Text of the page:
1975 Ford 7000 All-Purpose

As Ford updated it’s tractor lines in preparation for the swinging ‘70s, they realized the Thousand Series lineup was going to have some gaps. The updated four-cylinder 5000 model had debuted for 1968 and was a great tractor that had sold very well. Thing is…  there was a big gap between it and the six cylinder naturally aspirated 8000 and there would be an even bigger gap with the even more powerful turbocharged 9000. The answer was the new Ford 7000, which debuted in September of 1971 for 1972…. but it wasn’t an all-new tractor design.

Ford 7000 four-cylinder diesel tractor  The latest version of 5000 series was a robust, 256ci four-cylinder tractor in the midsize weight range. It was rated for 67 PTO horsepower in a 1968 Nebraska test. For 1971, Ford added a turbocharger to the platform which delivered a boost to 83 horsepower. They called it the 7000. That wasn’t all. An all new torque-sensing load control device was designed and the Ford 7000 was the first tractor to carry it. It combined upper and lower link sensing so the draft control system worked equally well with mounted or semi-mounted implements.

1974 Ford 7000 tractor, Oversquare engine, 256 diesel, Simms inline injection pump
Ford was fond of oversquare engines in cars, trucks and tractors. The 256 diesel has a 4.4 x 4.2 inch bore and stroke. It’s dry sleeved, direct injected and has five main bearings. It uses a Simms inline injection pump and the injectors popped at about 2700 psi. At the low 2100 rpm setting it made about 90 hp on the flywheel but the engine was capable of more rpm and a bit over 100 in some applications. Note the hydraulic pump directly driven by the engine. It was there solely to run the standard power steering system. The triangular cover on the same side near the flywheel could operate another PTO. There was a gas version of this engine as well that used the same block and crankshaft, but had been designed to be a diesel from the start. In this era a goodly number of Ford four and six-cylinder tractor engines shared this same basic architecture.

The Ford 7000 was offered in two basic configurations, All-Purpose and Rowcrop. The All-Purpose had the familiar straddle type driver’s position while the Rowcrop was a platform model with squared off fenders that mounted quad headlines. Both had adjustable width front axles. The row crop had a higher stance (24 inches of clearance under the front axle versus 18 for the All-Purpose) for more crop clearance as well. The Rowcrop also had the option of a tricycle front axle, but it’s seldom seen. ROPS was optional, with or without a fiberglass sun shade. There were aftermarket cabs available in this era but it would be a few years before Ford offered a factory cab in this size range.

Though the tractor was fairly compact, it was robust and could carry a hefty amount of ballast (over 4,000 pounds) to let it fight above it’s actual weight class. Power-adjusted rear wheels were optional as well as duals. With maximum ballast, the 7000 was rated at Nebraska for 8,138 pounds of drawbar pull and a very respectable 71.42 drawbar horsepower. Not bad for an economical four-cylinder tractor. Down the road, some operators reported the 7,000 was a bit too capable. Under a full load in a warm climate, many claimed it ran hotter than it should.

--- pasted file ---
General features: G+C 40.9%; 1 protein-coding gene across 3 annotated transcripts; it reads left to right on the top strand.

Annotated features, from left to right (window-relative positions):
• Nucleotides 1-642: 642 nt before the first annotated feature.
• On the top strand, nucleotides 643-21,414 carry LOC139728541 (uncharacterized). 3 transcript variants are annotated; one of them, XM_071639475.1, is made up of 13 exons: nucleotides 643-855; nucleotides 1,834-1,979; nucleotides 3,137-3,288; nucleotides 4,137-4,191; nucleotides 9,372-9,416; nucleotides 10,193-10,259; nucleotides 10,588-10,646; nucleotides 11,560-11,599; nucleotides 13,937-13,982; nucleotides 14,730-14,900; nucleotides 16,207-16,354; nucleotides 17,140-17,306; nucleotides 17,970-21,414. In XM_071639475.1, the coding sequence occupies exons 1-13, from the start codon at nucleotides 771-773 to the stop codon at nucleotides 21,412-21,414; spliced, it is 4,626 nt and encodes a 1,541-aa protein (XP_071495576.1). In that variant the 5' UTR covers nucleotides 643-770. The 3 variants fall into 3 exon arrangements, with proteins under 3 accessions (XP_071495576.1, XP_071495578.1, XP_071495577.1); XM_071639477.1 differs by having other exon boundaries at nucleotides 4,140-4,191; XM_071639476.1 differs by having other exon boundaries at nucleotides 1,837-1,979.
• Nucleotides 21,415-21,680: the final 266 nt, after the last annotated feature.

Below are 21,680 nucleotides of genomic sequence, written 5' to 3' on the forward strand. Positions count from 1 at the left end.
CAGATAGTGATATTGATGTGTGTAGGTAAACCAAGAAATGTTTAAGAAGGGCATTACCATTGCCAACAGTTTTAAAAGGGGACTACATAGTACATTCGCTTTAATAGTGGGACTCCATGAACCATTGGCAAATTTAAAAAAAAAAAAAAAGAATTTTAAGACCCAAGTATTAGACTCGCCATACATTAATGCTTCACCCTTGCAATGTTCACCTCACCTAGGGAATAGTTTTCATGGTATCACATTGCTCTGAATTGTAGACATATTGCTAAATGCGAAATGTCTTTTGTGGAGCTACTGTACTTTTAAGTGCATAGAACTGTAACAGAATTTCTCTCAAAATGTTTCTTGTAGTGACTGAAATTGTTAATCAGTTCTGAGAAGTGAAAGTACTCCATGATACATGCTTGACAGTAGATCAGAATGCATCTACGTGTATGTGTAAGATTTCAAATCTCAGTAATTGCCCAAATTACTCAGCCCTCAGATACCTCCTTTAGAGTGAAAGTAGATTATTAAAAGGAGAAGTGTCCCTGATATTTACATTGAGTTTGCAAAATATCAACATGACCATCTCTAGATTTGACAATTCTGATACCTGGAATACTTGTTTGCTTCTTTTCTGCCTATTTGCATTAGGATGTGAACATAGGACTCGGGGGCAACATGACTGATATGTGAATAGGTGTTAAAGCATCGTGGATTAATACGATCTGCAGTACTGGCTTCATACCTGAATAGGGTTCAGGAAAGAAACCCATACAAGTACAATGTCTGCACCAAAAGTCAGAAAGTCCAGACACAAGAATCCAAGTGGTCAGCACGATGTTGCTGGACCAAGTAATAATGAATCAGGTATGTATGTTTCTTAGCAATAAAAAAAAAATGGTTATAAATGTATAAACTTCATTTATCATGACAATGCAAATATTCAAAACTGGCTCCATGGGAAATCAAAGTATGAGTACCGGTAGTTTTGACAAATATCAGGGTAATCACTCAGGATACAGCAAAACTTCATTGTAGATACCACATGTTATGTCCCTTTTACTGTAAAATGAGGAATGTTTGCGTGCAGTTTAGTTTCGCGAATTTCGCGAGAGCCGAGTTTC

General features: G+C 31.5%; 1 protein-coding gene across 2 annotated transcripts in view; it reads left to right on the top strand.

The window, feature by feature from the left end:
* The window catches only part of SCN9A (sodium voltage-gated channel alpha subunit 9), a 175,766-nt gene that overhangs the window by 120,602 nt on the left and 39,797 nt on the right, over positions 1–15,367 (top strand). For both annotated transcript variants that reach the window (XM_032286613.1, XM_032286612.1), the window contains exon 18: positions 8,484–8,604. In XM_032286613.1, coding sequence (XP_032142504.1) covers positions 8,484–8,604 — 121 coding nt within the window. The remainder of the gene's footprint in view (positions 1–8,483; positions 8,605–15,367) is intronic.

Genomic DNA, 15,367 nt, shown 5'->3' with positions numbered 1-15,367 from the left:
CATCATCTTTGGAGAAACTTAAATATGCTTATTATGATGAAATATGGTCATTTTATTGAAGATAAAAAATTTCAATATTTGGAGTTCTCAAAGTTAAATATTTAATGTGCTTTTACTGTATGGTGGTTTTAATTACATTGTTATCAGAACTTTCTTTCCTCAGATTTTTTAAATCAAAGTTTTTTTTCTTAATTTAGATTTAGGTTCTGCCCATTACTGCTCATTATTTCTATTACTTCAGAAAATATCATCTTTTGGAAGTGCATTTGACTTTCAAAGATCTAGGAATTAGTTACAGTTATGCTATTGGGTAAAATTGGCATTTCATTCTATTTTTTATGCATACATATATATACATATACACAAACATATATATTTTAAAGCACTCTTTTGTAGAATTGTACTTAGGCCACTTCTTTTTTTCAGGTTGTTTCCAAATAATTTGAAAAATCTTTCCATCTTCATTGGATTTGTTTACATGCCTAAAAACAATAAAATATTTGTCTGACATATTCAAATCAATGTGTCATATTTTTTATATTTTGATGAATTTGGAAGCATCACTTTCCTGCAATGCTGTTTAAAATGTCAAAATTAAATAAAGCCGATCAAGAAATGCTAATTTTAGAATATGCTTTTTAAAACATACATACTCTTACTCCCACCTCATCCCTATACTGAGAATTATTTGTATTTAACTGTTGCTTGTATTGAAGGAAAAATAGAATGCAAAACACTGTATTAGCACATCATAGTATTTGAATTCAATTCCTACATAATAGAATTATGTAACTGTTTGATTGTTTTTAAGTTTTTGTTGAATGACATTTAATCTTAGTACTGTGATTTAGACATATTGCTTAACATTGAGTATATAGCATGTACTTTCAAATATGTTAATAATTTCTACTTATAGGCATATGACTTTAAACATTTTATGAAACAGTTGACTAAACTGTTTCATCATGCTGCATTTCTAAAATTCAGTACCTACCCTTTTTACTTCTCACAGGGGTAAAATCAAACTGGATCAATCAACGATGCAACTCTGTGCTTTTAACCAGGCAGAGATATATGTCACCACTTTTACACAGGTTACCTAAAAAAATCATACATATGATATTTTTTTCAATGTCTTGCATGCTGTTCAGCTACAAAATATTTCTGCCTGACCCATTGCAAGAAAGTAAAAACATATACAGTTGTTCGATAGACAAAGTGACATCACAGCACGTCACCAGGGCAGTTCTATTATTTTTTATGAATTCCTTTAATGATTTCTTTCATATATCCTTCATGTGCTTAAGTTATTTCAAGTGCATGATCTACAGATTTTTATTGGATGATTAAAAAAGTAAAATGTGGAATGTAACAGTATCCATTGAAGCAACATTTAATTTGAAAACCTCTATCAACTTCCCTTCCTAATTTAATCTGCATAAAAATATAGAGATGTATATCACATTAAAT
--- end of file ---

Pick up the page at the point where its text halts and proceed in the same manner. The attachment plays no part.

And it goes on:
Load Monitor system, clamshell fenders, All-Purpose Ford 7000 diesel tractor
The working end shows off the 540 rpm PTO as well as the Load Monitor system (upper link is removed). The clamshell fenders are a quick way to spot an All-Purpose 7000. Three sets of remotes have also been added to this tractor. Another semi-negative comment heard about the 7000 claimed it had a slow hydraulic system but we suppose that is a relative statement depending on how the tractor was used.

Like it’s little brother the 5000, the 7000 was built in Basildon, England, at a new tractor plant that was one of the focal centers for Ford tractor development. They designed and built some of Ford’s best tractors there and you can find Basildon Thousand Series Fords from this era still working all over the world. The parts situation is great for most of them, so they are a tractor you can keep at work for a very long time.

In the era it reigned, the 7000 was the upper middleweight in a seven tractor lineup, from the 30 horsepower 2000 to the 130 horsepower 9000. The 7000 proved a very popular three-bears-just-right size and it’s successor, the 7600, debuted in the same class and power rating but with a new 16-speed power shift gearbox supplanting the old mechanical 8-speed. The 7000 line, and it’s successors the 7600 and 7700, are almost legendary, both here and worldwide.

Specifications

1975 Ford 7000 All-Purpose

Engine: 4-cyl, turbo diesel, DI
Displacement: 256 ci
Bore & Stroke: 4.4 x 4.2-in.
*Rated PTO Power: 83.49 @ 2100 rpm
*Rated Drawbar Power: 71.42 hp @ 2105 rpm
Compression Ratio: 16.5:1
Transmission: 8-speed (4×2)
Weight: 5,740 lbs
Wheelbase: 87.5 in
Fuel Capacity: 20 gal.
Tires: Front: 7.50-16
Rear: 13.6-38

*Fuel Consumption: 5.1 GPH @ full power
*Drawbar Pull: 8,138 lbs @ 1.95% slip
*Top Speed: 16.8 mph
* As Rated by Nebraska Tractor Test  1093

You May Also Like

Big, Bad and Ugly: 1980 IH 3788 2+2

Almost from the beginning of the farm tractor, farmers and engineers fooled around with coupling two tractors together to put more power to the ground. In 1970, International Harvester…

The Mighty Little Caterpillar D2

In the early days of motorized farming, crawler tractors had a big part to play in some parts of the country. Crawlers could put more power into traction with less ground pressure than…

FLYING DIESELS

Whether you’ve seen them in person or not, you know there are diesel in ships and boats, road vehicles of all types, off road vehicles of all types and in every conceivable stationary use. If…